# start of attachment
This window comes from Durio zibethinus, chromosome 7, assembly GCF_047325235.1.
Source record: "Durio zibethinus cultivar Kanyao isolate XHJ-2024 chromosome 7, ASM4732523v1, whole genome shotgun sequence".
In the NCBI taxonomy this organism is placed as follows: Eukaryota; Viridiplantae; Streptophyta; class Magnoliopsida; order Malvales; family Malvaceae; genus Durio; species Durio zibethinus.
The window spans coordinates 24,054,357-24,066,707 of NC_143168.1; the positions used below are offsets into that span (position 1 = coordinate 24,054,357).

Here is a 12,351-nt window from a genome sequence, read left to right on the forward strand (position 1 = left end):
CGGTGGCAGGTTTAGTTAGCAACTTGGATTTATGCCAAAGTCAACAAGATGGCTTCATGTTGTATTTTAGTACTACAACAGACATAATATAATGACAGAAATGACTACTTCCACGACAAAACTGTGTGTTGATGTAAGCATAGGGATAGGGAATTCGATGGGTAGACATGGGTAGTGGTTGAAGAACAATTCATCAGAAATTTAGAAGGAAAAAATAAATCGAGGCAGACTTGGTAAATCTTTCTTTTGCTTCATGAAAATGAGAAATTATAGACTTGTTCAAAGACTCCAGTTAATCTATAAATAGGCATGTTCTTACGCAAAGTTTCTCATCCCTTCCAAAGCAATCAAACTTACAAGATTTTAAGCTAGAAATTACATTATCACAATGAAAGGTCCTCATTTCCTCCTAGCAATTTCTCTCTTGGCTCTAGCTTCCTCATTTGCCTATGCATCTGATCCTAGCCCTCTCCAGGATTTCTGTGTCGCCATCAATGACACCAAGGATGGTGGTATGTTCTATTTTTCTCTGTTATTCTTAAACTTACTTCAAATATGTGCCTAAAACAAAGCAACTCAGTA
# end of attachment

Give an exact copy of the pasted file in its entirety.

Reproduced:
This window comes from Durio zibethinus, chromosome 7, assembly GCF_047325235.1.
Source record: "Durio zibethinus cultivar Kanyao isolate XHJ-2024 chromosome 7, ASM4732523v1, whole genome shotgun sequence".
In the NCBI taxonomy this organism is placed as follows: Eukaryota; Viridiplantae; Streptophyta; class Magnoliopsida; order Malvales; family Malvaceae; genus Durio; species Durio zibethinus.
The window spans coordinates 24,054,357-24,066,707 of NC_143168.1; the positions used below are offsets into that span (position 1 = coordinate 24,054,357).

Here is a 12,351-nt window from a genome sequence, read left to right on the forward strand (position 1 = left end):
CGGTGGCAGGTTTAGTTAGCAACTTGGATTTATGCCAAAGTCAACAAGATGGCTTCATGTTGTATTTTAGTACTACAACAGACATAATATAATGACAGAAATGACTACTTCCACGACAAAACTGTGTGTTGATGTAAGCATAGGGATAGGGAATTCGATGGGTAGACATGGGTAGTGGTTGAAGAACAATTCATCAGAAATTTAGAAGGAAAAAATAAATCGAGGCAGACTTGGTAAATCTTTCTTTTGCTTCATGAAAATGAGAAATTATAGACTTGTTCAAAGACTCCAGTTAATCTATAAATAGGCATGTTCTTACGCAAAGTTTCTCATCCCTTCCAAAGCAATCAAACTTACAAGATTTTAAGCTAGAAATTACATTATCACAATGAAAGGTCCTCATTTCCTCCTAGCAATTTCTCTCTTGGCTCTAGCTTCCTCATTTGCCTATGCATCTGATCCTAGCCCTCTCCAGGATTTCTGTGTCGCCATCAATGACACCAAGGATGGTGGTATGTTCTATTTTTCTCTGTTATTCTTAAACTTACTTCAAATATGTGCCTAAAACAAAGCAACTCAGTA